I’m puzzling at myself today. Even though I blog regularly, I rarely receive comments about my posts. My dear friend Alyssa tends to laugh at my stupid jokes and tell me she likes the photos of my cats, so I know someone is reading my posts . . . and I love her for commenting because it’s sort of like we had a little conversation that day.
But I’ve only gotten comments from the rest of “my public,” i.e., strangers out in blogland, a few times.
This morning on my blog, I received a comment from a stranger!
But—and I’m disturbed about my reaction to this— the comment only worried me.
(Let’s be honest. Doesn’t it seem intellectually lazy for someone to imply a similarity between President Obama and Adolf Hitler: “Did you know that Adolf Hitler was nominated in 1939, as well as Joseph Stalin and Benito Mussolini, for the Nobel Peace Prize? Some award huh!” –I don’t know, it just seems like a useless comment to me. I could nominate my dog. Anybody can be nominated.)
But if that person is really suggesting that Barack Obama is something like Adolf Hitler, isn’t that just a bit irrational? Adolf Hitler murdered 6 million people.
And if the person is not suggesting a similarity between Obama and Hitler, then what is the point of the comment? I mean really, why invoke the name of Adolf Hitler if you’re not really making a comparison?
If this person doesn’t believe that Obama should have been awareded the Nobel Prize, he or she could certainly have made an intelligent case for it. I might even agree with it.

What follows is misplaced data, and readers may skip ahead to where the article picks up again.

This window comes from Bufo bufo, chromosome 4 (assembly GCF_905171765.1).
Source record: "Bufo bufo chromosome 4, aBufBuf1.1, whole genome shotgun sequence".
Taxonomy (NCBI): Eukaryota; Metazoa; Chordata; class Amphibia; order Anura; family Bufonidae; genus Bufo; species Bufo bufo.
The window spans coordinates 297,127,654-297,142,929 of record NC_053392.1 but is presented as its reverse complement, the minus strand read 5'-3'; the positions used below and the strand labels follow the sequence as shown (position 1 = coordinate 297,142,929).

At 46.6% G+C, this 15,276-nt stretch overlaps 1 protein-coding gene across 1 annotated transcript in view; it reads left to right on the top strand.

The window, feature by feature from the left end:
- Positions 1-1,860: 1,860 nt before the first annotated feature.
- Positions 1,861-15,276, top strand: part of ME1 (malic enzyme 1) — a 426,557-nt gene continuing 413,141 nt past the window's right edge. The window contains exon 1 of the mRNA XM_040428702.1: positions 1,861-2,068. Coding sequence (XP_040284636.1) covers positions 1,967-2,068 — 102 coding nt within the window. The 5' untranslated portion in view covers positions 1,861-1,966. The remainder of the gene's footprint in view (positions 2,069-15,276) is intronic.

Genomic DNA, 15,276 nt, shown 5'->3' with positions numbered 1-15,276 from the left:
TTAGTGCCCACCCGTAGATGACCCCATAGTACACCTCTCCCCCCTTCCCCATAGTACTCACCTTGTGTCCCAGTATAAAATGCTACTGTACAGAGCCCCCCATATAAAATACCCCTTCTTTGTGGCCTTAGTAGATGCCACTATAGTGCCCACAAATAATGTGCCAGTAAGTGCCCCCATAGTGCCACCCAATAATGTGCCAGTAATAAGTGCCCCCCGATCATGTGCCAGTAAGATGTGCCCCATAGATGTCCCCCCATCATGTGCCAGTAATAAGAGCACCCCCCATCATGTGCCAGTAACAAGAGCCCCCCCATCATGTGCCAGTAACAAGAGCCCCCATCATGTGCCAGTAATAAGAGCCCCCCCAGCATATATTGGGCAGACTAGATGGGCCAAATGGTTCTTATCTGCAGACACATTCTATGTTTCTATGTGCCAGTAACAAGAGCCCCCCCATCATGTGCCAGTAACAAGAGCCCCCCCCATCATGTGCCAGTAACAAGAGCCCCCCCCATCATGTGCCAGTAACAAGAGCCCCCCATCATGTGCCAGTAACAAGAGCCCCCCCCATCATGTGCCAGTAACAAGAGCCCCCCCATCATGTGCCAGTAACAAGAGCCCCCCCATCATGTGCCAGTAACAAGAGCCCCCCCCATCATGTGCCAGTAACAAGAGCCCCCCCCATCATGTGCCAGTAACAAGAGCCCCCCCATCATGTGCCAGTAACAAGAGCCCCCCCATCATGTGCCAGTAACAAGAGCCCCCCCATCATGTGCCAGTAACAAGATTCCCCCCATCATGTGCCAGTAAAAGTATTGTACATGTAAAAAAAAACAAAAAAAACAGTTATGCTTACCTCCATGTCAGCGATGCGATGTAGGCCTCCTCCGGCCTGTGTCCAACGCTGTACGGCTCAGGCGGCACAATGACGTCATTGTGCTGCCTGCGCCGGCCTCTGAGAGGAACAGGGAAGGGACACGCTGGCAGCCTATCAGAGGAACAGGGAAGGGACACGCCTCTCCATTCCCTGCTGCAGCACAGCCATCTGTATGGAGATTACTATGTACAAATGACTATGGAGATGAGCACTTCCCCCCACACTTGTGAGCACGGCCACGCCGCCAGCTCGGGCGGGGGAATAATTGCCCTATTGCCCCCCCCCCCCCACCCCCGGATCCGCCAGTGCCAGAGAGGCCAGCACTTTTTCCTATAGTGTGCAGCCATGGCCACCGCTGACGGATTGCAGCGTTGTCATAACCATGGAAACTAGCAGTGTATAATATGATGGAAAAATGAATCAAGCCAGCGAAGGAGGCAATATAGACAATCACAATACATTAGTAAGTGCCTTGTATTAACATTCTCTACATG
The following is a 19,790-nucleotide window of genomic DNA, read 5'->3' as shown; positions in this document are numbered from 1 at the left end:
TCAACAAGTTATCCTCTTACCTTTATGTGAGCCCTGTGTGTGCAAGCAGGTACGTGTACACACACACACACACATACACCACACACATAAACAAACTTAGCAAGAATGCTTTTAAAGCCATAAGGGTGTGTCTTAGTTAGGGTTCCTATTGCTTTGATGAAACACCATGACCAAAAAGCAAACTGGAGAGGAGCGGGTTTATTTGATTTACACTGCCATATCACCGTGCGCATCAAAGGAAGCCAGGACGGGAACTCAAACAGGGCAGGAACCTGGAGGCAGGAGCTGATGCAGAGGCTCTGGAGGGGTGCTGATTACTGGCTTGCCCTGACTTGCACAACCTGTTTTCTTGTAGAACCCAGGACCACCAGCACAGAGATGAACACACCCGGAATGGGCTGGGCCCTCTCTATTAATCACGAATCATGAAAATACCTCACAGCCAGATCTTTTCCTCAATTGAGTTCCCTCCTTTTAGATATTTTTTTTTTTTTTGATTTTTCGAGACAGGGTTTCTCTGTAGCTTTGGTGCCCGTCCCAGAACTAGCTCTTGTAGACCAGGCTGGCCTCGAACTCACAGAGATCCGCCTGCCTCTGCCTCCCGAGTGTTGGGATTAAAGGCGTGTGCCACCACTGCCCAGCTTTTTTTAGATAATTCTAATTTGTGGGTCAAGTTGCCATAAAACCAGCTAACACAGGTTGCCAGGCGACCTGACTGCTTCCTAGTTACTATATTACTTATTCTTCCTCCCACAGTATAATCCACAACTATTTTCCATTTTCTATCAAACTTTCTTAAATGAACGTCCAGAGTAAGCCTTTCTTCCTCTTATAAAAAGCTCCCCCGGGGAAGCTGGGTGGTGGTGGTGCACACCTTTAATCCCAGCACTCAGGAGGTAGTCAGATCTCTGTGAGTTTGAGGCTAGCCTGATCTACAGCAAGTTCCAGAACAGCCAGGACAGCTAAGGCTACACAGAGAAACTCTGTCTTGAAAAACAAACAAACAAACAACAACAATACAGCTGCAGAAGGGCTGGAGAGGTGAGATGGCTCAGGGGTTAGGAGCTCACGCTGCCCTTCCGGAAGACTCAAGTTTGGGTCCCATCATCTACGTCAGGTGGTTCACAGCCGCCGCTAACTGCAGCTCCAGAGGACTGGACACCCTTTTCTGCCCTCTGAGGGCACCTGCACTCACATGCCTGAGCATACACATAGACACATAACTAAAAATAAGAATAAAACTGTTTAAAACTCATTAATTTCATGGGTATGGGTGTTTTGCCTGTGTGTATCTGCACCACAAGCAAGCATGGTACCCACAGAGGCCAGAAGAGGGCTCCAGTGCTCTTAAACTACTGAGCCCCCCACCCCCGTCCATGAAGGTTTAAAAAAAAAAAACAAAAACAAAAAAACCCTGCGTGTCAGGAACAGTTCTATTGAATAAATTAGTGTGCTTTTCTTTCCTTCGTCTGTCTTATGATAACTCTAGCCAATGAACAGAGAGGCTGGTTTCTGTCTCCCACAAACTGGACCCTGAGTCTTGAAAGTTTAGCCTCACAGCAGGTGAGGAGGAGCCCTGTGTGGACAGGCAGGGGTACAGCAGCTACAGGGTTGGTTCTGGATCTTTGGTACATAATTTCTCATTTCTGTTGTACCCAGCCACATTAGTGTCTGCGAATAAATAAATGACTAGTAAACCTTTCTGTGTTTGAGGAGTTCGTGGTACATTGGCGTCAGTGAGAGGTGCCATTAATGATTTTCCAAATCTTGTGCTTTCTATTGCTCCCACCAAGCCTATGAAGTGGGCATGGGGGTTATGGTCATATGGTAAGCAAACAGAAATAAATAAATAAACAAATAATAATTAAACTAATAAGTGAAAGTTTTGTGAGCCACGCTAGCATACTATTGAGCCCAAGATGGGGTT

One way to make this point would be to compare and contrast Obama with other winners of the Nobel Peace Prize. (The Nobel committee already dealt with this objection, but it’s fun to talk about anyway.)
Anyway, the situation got me thinking about the comments I’ve left for people on their blogs. I have not always been openminded or inviting of a discussion, either.
I must remind myself to always be logical and respectful. Just yesterday, I responded to someone who lamented, on her blog, that most of her friends, although they’re Christians and they go to church, are going to Hell because they don’t live as pure and Christian-like of a life as she does. I commented that while I respect her own Christian faith, it seemed a bit overreaching to state that she KNOWS these people are not saved. (Isn’t that up to God?)
But I could have approached the issue in a different way. Used different words and a different tone. Now, I wish I would have.
It’s really easy to spout off at people or just respond to them irrationally because you’ll never have to see them or meet them. They’re just words in the computer.
When I started blogging a few months ago and discovered “tags” and other ways to draw people to my blog, I thought this technology might allow me to have some eye-opening discussions with people out there who truly want to dialogue—preferably with people who do not agree with me on issues such as politics and religion.
But it’s not happening, nor am I contributing much content to others who may want something similar from their blogging experience. Maybe I was just fooling myself. Maybe we don’t really want to hear from people we disagree with. Maybe I don’t. It’s something to think about.
I’m going to work on being rational and productive with my own comments to others.